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Coroll. From hence it is manifeft, that the side of the Hexagon is equal to the Semidiameter of the Circle.
And if we draw thro' the Points A, B, C, D, E, F, Tangents to the Circle, an equilateral and equiangular Hexagon will be described about the Circle, as is manifest from what has been said concerning the Pentagon. And so likewise may a Circle bei infcribed and circumscribed about a given Hexagon ;
which was to be done. PROPOSITION XVI.
PROBLEM. To describe' an equilateral and cquiangular Quin
decagon in a given Circle. ET ABCD be a Circle given. It is tequired
to describe an equilateral and equiangular Quindecagon in the fame.
Let AC be the side of an equilateral Triangle inscribed in the Circle ABCD, and A B the Side of a Pentagon. Now if the whole Circumference of the Circle ABCD be divided into fifteen equal Parts, the Circumference ABC, one third of the whole, shall be five of the said fifteen equal Parts; and the Circumference AB, one fifth of the whole will be three of the faid Parts. Wherefore the remaining Circumference B C, will be two of the said Parts. And if BC be bifected in the Point E, BE, or EC, will be one fifteenth Part of the whole Circumference ABCD. And so if BE, EC, be joined, and either EC, or EB, be continually applied in the Circle, there Thall be an equilateral and equiangular Quindecagon de fcribed in the Circle ABCD, which was to be done.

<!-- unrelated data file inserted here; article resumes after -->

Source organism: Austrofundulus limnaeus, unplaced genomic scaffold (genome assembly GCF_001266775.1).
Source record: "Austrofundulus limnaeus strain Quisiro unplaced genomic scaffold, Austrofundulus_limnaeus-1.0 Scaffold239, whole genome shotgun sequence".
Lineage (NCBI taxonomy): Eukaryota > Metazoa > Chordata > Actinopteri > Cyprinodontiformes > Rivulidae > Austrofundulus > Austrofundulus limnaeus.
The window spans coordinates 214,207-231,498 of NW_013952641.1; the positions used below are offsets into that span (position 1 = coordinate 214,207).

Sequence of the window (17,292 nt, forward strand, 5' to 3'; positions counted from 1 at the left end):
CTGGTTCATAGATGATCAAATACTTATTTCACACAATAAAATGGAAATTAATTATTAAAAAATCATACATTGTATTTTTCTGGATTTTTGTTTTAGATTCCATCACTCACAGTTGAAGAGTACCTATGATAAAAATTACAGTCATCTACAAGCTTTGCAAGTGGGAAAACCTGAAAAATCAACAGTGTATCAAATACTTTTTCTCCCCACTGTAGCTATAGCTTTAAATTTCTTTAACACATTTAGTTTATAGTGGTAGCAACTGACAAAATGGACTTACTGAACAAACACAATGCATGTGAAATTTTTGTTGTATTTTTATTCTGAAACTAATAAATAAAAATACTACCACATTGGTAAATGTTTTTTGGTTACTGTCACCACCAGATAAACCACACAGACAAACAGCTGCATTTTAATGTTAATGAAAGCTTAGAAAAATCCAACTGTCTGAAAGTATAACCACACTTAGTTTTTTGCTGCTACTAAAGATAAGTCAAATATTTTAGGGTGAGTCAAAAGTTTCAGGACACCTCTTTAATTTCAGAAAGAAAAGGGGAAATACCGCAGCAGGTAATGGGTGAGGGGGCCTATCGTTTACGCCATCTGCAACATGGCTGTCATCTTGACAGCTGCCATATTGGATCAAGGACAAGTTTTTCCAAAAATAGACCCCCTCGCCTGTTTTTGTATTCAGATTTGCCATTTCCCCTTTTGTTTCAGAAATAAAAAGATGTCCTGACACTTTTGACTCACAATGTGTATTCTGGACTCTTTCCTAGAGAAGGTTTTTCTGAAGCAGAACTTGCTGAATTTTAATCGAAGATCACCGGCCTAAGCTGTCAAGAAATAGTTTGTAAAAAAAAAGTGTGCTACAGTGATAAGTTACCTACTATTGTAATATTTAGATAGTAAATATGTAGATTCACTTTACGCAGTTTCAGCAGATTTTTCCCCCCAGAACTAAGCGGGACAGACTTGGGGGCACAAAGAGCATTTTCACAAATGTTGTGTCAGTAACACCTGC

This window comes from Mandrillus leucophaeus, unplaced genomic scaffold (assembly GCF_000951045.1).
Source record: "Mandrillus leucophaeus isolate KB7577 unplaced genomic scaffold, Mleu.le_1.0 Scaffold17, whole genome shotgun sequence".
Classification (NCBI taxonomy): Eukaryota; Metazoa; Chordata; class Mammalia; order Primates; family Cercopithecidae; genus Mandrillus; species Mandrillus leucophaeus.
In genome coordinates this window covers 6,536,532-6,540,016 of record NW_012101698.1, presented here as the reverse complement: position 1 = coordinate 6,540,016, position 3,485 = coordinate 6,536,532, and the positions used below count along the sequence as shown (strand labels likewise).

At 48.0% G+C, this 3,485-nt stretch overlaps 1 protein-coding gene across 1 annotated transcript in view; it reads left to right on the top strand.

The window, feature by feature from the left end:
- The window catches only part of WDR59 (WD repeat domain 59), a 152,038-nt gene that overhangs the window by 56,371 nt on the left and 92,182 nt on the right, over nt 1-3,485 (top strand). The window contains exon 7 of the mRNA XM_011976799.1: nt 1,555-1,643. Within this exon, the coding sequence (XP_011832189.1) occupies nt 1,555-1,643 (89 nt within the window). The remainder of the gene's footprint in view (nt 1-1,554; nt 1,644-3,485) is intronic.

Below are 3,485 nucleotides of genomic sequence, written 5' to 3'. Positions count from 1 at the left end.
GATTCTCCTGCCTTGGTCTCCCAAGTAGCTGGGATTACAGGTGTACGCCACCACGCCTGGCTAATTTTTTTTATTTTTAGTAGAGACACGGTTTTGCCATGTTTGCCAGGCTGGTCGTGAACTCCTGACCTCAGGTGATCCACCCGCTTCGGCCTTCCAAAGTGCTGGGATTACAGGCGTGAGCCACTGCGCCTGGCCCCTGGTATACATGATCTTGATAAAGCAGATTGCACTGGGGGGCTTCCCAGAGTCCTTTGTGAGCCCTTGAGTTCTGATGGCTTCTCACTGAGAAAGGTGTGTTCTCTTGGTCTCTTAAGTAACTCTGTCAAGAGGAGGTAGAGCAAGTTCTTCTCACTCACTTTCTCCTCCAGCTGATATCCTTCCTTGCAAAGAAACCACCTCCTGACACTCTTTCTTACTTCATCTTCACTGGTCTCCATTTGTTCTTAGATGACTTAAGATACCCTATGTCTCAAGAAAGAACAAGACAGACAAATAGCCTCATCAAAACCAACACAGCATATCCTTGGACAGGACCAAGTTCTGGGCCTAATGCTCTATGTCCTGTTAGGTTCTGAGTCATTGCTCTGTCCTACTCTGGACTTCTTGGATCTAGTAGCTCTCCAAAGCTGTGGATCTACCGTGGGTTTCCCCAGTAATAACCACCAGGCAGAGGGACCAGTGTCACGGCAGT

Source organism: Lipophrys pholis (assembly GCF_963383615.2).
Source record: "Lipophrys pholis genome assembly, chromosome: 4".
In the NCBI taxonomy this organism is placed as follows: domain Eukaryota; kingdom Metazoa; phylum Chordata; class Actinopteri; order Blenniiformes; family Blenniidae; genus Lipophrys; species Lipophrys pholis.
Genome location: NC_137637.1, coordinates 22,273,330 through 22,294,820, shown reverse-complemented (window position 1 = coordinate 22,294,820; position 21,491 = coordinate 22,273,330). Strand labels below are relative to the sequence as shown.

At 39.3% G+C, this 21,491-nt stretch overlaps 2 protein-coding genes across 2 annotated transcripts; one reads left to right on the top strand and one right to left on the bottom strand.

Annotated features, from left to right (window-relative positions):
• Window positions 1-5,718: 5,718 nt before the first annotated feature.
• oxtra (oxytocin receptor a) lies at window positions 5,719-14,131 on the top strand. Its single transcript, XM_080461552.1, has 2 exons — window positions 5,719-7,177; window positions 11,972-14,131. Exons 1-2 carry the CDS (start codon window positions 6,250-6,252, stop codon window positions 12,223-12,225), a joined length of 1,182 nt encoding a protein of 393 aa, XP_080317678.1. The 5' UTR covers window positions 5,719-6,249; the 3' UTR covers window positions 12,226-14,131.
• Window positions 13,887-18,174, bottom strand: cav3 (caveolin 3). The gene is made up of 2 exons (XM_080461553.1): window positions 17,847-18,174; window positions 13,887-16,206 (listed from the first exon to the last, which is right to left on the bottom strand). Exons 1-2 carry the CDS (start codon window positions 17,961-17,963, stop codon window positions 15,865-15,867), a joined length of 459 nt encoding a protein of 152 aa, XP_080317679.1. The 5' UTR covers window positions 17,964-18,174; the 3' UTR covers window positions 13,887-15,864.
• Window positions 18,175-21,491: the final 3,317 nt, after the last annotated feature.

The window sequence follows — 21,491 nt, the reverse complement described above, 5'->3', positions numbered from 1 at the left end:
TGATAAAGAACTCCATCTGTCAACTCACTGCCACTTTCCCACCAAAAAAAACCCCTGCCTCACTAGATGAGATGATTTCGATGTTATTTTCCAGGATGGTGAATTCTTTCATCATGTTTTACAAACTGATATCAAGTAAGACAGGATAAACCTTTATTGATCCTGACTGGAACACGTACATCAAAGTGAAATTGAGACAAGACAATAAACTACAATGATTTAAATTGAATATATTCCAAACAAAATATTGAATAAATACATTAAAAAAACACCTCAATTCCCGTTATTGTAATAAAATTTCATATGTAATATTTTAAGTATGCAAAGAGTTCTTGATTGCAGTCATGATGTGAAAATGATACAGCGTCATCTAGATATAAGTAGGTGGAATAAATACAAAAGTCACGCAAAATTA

If, according to what has been said of the Pentagon,
Right Lines are drawn thro’ the Divisions of the Circle touching the same, there will be described about the Circle an equilateral and equiangular Quindecagon. And, moreover, a Circle may be inscribed, or circumscribed, about a given equilatecal and equiangular Quindecagone